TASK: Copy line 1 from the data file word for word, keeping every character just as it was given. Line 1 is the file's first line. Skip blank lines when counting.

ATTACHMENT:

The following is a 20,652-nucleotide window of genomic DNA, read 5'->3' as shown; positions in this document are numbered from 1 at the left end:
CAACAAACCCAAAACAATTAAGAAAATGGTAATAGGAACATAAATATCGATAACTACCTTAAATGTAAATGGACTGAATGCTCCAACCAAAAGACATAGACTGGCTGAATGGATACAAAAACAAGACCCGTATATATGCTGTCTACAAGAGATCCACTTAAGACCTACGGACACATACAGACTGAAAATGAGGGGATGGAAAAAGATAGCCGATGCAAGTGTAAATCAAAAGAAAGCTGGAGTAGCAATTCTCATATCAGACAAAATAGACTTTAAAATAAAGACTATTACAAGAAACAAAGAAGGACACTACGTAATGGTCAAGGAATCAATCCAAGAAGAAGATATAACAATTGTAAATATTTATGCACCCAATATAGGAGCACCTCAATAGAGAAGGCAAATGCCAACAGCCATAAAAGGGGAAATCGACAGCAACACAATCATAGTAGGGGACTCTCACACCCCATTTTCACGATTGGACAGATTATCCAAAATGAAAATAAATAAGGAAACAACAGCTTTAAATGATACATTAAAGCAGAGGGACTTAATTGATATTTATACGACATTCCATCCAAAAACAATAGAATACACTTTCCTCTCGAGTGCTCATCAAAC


The following is a 20,652-nucleotide window of genomic DNA, read 5'->3' as shown; positions in this document are numbered from 1 at the left end: